Worcester State students and faculty joined guest speaker Alison Frisella on Monday, Nov. 20, for a workshop on the importance of student activism. The event, sponsored by the Department of Interdisciplinary Studies and the Worcester State University First-Year Seminar initiative, challenged students to become more active in their involvement with the issues they are passionate about and provided advice on how to effectively organize and make their voices heard.
Frisella is an educator, organizer, and public speaker who recently graduated from Lesley University with a political science degree along with a minor in gender, race, and sexuality studies. In their time at Lesley, Frisella was active as a student organizer. They were responsible for the creation of Lesley Votes, an initiative that encouraged Lesley students to participate in the 2020 presidential election.
Frisella opened the workshop by detailing the evolution of their political views and how this has influenced them as an activist. They were involved in politics as early as 2012 when they joined their mother in supporting the Obama presidential campaign. “I didn’t understand politics, but I thought, ‘That’s what good people do,’” said Frisella.
As they got older, Frisella became more involved in politics on their own. They participated in movements such as the 2017 Women’s March, and volunteered in various New Hampshire-based political campaigns including Elizabeth Warren’s 2020 presidential campaign. According to Frisella, these experiences eventually left them feeling disillusioned and prompted them to explore different ways that individuals can organize to make the changes that they want to see happen.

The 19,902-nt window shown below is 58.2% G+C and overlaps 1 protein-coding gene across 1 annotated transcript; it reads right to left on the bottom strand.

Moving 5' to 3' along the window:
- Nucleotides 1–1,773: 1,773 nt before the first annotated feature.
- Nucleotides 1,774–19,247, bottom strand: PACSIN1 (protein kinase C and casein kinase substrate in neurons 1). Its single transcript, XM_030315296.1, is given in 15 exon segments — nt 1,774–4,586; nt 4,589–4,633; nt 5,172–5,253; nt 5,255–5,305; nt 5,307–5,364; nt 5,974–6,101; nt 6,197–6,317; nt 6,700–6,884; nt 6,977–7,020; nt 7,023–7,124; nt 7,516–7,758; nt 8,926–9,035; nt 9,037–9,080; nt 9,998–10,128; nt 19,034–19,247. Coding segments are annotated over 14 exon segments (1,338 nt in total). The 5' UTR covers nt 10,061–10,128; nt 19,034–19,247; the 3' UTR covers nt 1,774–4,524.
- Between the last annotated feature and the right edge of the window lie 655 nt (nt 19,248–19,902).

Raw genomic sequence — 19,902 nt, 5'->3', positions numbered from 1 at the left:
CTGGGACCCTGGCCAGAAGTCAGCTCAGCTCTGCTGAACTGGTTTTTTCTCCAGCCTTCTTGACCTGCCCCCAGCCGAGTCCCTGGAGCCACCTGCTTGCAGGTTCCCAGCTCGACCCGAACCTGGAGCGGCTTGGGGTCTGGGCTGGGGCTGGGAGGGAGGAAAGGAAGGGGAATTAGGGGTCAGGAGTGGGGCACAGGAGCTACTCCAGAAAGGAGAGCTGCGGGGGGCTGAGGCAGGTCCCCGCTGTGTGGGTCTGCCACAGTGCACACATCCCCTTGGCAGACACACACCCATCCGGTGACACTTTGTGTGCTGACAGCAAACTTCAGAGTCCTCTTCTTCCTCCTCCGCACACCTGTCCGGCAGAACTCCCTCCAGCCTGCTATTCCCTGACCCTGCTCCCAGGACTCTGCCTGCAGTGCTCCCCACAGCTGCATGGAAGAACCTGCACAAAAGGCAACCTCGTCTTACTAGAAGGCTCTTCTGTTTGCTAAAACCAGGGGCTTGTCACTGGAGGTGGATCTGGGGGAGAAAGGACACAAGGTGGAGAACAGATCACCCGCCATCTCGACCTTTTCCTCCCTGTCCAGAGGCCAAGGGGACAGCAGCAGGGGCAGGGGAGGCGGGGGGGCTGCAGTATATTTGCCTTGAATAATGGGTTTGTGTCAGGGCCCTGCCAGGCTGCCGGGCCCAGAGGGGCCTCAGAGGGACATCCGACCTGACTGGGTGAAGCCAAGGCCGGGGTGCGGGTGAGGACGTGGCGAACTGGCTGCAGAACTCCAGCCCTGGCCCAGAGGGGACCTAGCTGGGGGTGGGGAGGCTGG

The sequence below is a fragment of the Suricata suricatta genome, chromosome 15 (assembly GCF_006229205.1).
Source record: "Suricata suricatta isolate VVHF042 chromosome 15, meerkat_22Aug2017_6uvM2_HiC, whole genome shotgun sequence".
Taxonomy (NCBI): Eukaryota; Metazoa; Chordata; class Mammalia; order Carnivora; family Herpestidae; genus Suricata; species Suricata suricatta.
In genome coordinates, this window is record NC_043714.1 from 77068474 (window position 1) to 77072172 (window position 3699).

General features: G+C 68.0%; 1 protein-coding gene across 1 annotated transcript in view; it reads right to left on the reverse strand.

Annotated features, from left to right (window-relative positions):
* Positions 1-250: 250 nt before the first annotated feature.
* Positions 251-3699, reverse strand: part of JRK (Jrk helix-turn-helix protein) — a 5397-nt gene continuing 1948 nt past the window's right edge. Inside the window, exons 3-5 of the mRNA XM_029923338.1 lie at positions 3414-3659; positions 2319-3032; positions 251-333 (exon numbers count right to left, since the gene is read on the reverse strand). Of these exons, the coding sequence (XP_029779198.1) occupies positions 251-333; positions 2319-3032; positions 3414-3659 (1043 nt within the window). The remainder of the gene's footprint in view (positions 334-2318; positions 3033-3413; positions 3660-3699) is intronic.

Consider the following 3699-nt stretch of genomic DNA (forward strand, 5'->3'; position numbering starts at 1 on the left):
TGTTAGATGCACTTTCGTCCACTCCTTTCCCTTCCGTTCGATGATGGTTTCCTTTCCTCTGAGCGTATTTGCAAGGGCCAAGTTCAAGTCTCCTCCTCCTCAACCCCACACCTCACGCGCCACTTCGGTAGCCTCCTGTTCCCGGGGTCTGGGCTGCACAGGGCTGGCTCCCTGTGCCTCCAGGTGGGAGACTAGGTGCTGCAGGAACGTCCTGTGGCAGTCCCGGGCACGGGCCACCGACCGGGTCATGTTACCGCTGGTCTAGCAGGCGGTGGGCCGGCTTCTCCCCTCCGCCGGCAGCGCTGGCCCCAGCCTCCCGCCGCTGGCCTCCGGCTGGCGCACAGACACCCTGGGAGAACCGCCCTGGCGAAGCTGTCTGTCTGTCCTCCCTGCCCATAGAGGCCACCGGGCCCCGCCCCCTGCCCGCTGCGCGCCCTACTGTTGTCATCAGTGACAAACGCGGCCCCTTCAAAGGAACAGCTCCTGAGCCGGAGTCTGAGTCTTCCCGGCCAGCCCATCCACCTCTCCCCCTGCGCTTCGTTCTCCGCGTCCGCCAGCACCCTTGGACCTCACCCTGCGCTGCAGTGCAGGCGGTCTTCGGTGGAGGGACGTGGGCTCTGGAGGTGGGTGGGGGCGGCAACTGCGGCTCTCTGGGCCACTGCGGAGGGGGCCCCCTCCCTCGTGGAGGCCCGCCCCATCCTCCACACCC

In their presentation, Frisella discussed “organizing for power” as a way to promote change through activism and grassroots movements. “What that means is organizing with an idea of how things get changed,” said Frisella. “So, it’s knowing who has the power to make decisions, and who has the power to make the change.”
Frisella also stressed that effective activism goes beyond just being vocal about an issue. “A lot of the time we protest in ways that are empowering or that make us feel like we’re doing something, or make us feel like activists,” said Frisella. “We post a social media infographic and we move on from that and feel like we did something, we’re organizers.” They recommended three strategies that students can use to organize more effectively: direct action, consciousness raising, and critique. According to Frisella, these strategies can help people become more involved in the issues they care about, taking their activism to the next level.
The workshop concluded with an open discussion between Frisella and the students and faculty in attendance. The group talked about various contemporary issues and brainstormed ways that Frisella’s three strategies for organizing can be used to make a difference.
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